The Tanderups took the week off – “our vacation,” Helen says wryly – to sit in the four-day marathon at the Cornhusker Hotel. The commission is to decide by Nov. 23.
The Tanderups are a round and cheerful couple, who laugh easily and are patient with a stranger’s questions. Like so many in farm country, they left the rural countryside for careers. Art taught library science in a high school north of Omaha for 35 years; Helen worked in the student services of a college near the city. They raised two kids. When Helen’s parents got old, the Tanderups kept up the farm. Twice a week, Art would race after school the 100 miles to get to Neligh, hop on a combine to work into the dark, and rise at 4 a.m. the next day to get back to his classes on time. Summers and weekends were on the farm.
When they finally could retire – both are in their 60s – they moved to Neligh, intent on supplementing their pensions with what they could grow. “Just two old folks who wanted to retire to travel a little and farm,” Art says.
That dream did not last long.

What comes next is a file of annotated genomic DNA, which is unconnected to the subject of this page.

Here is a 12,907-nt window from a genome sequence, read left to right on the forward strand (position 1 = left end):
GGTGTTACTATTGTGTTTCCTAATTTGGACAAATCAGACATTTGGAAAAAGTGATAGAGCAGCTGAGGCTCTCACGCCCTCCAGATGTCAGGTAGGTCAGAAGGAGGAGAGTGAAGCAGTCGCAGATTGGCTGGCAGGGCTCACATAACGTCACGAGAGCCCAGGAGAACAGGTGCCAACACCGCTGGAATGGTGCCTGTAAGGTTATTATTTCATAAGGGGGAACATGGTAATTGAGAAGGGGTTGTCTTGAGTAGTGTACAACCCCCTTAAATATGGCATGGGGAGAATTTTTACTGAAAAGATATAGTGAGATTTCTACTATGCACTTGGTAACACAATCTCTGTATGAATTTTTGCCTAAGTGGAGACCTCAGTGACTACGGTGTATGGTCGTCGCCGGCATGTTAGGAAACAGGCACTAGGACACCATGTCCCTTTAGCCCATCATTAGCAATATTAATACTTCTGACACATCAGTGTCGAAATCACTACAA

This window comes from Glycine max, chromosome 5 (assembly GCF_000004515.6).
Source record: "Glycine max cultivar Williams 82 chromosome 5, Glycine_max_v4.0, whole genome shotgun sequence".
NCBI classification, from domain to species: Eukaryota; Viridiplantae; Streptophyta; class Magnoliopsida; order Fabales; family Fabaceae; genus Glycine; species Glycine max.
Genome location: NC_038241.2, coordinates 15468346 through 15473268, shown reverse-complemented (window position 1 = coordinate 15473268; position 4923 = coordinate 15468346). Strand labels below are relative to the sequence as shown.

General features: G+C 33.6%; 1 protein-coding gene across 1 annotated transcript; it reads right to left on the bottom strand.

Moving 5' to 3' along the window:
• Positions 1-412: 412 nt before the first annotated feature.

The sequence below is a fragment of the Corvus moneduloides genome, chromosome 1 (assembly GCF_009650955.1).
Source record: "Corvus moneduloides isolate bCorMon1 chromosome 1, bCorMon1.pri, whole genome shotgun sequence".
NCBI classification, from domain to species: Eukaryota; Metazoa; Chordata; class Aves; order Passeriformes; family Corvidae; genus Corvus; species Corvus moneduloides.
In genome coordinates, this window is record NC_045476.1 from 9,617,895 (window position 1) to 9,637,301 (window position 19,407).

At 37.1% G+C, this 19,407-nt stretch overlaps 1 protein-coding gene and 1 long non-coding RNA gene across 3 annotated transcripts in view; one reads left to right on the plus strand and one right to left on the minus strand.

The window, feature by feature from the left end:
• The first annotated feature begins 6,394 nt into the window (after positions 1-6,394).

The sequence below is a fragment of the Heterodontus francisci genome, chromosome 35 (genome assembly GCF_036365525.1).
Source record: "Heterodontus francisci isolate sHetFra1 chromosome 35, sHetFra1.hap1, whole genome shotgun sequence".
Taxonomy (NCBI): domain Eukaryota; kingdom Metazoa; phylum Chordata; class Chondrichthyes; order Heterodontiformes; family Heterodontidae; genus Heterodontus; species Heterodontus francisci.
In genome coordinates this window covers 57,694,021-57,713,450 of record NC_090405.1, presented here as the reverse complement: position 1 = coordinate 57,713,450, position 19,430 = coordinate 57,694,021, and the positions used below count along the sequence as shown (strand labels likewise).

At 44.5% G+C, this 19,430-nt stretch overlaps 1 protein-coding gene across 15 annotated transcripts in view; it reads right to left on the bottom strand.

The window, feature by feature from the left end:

“We moved up here, and first thing, we got a knock on the door,” says Art. It was a representative of TransCanada, who wanted the Tanderups’ signature on an easement to bury the oil pipeline through their cornfield.
“She painted this lovely picture about how it was going to help this country and all this stuff, wonderful stuff, and she left, we thought, by God we’d better go salute the flag,” says Art.
TransCanada offered them about $20,000. But the Tanderups are not hasty people. They told the agent they’d think about it, and wanted to do some research. The more they learned, the less they liked it. They did not like the United States government giving a foreign corporation the right to forcibly take a 50-foot swatch of US farmland. But the biggest danger, they concluded, was of a pipeline leak that could send toxic oil sludge into the giant Ogallala Aquifer under their cornfield.
The aquifer covers eight states, and is the lifeblood of both farming and drinking in the Great Plains. Without it, the soil dies. Farms die. Cities would grow parched. If that huge fresh pool is fouled, it could be lost forever. TransCanada says there will not be a leak. The Tanderups say they won’t stake the future of their land on that promise.